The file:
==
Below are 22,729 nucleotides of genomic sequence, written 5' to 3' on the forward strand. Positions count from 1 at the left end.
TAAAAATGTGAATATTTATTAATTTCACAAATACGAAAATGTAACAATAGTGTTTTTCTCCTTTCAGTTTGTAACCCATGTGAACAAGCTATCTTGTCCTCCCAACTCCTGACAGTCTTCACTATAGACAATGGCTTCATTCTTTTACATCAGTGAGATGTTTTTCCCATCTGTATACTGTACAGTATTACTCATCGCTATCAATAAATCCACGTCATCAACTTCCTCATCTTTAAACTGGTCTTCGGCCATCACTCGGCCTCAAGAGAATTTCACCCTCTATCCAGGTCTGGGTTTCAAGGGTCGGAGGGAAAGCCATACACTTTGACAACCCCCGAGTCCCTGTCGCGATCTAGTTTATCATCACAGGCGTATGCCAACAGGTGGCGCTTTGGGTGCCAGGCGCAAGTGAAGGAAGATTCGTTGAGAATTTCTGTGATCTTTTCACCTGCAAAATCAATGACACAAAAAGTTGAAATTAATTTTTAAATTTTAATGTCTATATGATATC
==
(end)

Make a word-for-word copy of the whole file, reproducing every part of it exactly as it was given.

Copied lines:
Below are 22,729 nucleotides of genomic sequence, written 5' to 3' on the forward strand. Positions count from 1 at the left end.
TAAAAATGTGAATATTTATTAATTTCACAAATACGAAAATGTAACAATAGTGTTTTTCTCCTTTCAGTTTGTAACCCATGTGAACAAGCTATCTTGTCCTCCCAACTCCTGACAGTCTTCACTATAGACAATGGCTTCATTCTTTTACATCAGTGAGATGTTTTTCCCATCTGTATACTGTACAGTATTACTCATCGCTATCAATAAATCCACGTCATCAACTTCCTCATCTTTAAACTGGTCTTCGGCCATCACTCGGCCTCAAGAGAATTTCACCCTCTATCCAGGTCTGGGTTTCAAGGGTCGGAGGGAAAGCCATACACTTTGACAACCCCCGAGTCCCTGTCGCGATCTAGTTTATCATCACAGGCGTATGCCAACAGGTGGCGCTTTGGGTGCCAGGCGCAAGTGAAGGAAGATTCGTTGAGAATTTCTGTGATCTTTTCACCTGCAAAATCAATGACACAAAAAGTTGAAATTAATTTTTAAATTTTAATGTCTATATGATATC